Behind the curtain of a solo exhibition

A glimpse behind the facade of my beautifully presented exhibition at Trinity Theatre and the slick collage workshop held to celebrate it’s launch……..how did it really evolve?

  • Late October 2015, call comes in from the Gallery curator at our local theatre asking if I am available to exhibit Jan ’16. It’s 5.30pm and I’m focused on feeding two ravenous kids not on exhibition planning.
    Blasé and aware this sounds reasonably far away, I reply that I am delighted to be asked and yes of course I will have up to 20 paintings ready to exhibit.
  • How about running a workshop instead of holding the usual private view, she enquires? No problem, i blurt out with one eye on the pasta boiling over.
  • Christmas and New Year; a good time is had by all, my waistline expands considerably and I relax comfortably into January hibernation mode.
  • First week in Jan. A lightbulb goes on, with a stark glare…..10 days left to plan the Trinity Theatre Gallery exhibition, gather together paintings from stock that have a (reasonable) cohesiveness to their style and then make sure stock is in A1 condition, apply right fixings.
  • 3 days before exhibition, visit gallery space and note size available. Plan a hang that will have a good flow around the room with sufficient attention-grabbers in all the key places.

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  • 2 days before exhibition hang, remember that labels will be required so design labels and print. Minor delay for trip to Staples remembering that all label stock was used on the last exhibition (why didn’t I replace them then?).
  • 1 day before exhibition wrap all paintings in bubble wrap. Minor time wasted popping bubbles. Form of therapy? Can’t now move in studio for huge bubble-wrapped and parcelled paintings.
  • Night before hang, remember that greetings cards can be sold from the exhibition. Spend evening in front of Silent Witness putting cards into slippery cellophane packages, taking them out again after remembering to add envelopes, taking them out again after putting them in back to front. Meanwhile a murder is resolved on screen and I go to bed happy that ALL is ready.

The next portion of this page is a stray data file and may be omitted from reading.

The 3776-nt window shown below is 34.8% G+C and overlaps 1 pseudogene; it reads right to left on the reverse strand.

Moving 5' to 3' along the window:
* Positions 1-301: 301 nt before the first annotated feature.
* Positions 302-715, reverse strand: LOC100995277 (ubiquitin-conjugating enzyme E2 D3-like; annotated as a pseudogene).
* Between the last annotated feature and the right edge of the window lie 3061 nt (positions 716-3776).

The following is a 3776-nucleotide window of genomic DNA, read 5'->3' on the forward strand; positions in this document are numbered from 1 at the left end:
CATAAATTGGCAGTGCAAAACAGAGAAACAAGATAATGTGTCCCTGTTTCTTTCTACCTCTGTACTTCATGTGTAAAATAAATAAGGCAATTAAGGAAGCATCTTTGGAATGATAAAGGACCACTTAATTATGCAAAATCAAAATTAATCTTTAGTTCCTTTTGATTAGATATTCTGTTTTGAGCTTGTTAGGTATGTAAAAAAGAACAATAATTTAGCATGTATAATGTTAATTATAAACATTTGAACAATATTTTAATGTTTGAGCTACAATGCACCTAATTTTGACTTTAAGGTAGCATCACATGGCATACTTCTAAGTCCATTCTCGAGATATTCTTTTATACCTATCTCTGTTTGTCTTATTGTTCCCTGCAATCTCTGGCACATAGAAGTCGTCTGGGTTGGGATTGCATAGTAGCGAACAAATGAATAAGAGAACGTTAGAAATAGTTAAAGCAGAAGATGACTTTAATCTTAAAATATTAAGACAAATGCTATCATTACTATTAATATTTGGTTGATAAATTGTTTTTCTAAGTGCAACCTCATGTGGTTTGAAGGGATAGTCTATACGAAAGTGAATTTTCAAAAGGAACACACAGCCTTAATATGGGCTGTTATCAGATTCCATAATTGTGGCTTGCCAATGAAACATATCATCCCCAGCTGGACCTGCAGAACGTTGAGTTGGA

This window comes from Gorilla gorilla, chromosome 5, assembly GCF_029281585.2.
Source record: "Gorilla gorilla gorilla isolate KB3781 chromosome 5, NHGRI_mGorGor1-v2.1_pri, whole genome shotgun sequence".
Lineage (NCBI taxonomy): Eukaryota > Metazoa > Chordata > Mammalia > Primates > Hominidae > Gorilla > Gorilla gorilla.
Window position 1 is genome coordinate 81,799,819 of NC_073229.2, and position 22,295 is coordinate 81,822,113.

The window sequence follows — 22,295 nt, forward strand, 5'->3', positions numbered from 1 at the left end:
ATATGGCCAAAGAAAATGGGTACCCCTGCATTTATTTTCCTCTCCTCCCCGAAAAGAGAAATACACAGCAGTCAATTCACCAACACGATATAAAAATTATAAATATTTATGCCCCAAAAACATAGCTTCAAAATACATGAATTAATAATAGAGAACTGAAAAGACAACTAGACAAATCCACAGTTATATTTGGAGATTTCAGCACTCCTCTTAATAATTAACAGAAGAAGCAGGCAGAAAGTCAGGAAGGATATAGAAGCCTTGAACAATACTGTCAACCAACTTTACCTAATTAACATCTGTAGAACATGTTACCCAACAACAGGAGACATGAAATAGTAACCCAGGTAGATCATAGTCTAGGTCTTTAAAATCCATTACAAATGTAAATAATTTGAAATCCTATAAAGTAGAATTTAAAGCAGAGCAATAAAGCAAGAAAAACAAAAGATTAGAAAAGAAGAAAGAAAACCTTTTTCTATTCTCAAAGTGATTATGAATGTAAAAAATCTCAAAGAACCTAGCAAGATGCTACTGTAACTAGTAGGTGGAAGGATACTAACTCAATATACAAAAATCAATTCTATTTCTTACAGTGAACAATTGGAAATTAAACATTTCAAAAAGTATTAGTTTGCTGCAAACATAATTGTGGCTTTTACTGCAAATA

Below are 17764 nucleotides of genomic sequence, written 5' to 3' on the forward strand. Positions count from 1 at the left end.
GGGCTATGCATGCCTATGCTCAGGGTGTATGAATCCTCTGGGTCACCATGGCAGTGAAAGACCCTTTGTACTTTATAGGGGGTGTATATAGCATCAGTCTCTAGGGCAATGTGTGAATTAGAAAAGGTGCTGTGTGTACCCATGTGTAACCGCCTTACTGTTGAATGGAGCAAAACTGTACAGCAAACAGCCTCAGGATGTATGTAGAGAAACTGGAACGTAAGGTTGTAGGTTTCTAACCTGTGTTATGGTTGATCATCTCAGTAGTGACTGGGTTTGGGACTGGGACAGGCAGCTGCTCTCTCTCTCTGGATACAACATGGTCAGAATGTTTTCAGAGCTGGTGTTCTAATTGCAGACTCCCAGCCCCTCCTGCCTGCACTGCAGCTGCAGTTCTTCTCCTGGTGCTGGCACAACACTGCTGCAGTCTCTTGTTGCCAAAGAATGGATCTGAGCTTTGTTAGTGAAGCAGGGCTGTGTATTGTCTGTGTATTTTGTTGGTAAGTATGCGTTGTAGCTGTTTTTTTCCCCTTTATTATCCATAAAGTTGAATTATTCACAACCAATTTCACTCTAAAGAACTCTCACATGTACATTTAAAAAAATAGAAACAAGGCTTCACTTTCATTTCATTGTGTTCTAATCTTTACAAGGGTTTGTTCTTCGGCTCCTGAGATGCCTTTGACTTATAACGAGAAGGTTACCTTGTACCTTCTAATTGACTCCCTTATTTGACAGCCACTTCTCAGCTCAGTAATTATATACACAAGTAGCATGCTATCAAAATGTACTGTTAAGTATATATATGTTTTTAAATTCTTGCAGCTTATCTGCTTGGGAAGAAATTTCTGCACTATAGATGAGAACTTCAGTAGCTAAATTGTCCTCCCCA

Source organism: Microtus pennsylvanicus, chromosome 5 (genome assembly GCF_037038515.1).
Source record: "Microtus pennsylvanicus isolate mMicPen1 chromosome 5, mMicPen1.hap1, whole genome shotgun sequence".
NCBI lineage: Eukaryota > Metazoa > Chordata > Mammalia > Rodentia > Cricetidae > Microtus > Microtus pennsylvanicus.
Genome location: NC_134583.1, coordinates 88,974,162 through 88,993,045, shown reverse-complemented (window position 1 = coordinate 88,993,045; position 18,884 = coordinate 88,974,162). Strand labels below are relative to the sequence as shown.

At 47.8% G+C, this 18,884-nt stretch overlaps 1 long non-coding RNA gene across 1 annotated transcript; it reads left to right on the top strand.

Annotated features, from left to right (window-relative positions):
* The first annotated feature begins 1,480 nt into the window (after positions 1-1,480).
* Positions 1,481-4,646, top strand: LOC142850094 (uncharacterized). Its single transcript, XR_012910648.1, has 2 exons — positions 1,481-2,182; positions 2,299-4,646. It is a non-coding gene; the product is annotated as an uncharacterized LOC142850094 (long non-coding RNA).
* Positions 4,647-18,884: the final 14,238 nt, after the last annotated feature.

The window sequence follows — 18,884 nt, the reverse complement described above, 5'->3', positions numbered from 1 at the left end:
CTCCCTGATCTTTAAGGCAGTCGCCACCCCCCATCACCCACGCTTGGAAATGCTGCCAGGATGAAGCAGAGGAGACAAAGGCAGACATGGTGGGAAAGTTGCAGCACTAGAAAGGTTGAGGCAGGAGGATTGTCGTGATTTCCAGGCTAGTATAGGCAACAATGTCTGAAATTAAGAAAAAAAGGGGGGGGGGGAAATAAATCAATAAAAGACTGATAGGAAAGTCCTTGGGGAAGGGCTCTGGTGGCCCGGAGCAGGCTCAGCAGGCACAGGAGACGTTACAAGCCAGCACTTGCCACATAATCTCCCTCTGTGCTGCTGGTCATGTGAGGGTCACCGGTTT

• Day of exhibition, kind and generous friend arrives to drive me and all my stock to gallery as paintings bigger than Mini! Saved on parking woes though.
  • Unload and lean work roughly in places to be hung.
  • Hoist paintings onto unforgiving metal fixing wires. Use time-honoured broom handle method to adjust position of said wires.
  • Realise I have left greetings cards at home and in any case have forgotten to put prices on the back. Slight delay to hang but still time yet to opening.
  • Hold workshop at which all plans of educational chat about collage and group discussion about work is shelved as guests arrive in dribs and drabs, appearing deep in own conversations then launch straight into tearing and sticking with wild abandon. No need for my input at all.

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  • Show visitors around my work, meet interesting and interested visitors, stick down a few bits onto the collaborative collage that is being made. (Admire way friends who have offered to help are guiding others in careful curation of it).

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  • Breathe sigh of exhaustion as last visitor leaves the gallery space. Sweep the floor and swill down remaining wine (someone had to). Proudly hang collaborative ‘A bow to Bowie’ collage.
  • Wake up and wish I could do it all again!

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Many, many thanks to the Town & Country Foundation who sponsored my exhibition at the Trinity Theatre and to Jane Churchill who, on behalf, of the Foundation invited me to exhibit and helped with the broom handle amongst other things!

Trinity Theatre Gallery, Tunbridge Wells:

Lucy Ames’ ‘Ripping It Up’ exhibition till 6 February 2016.

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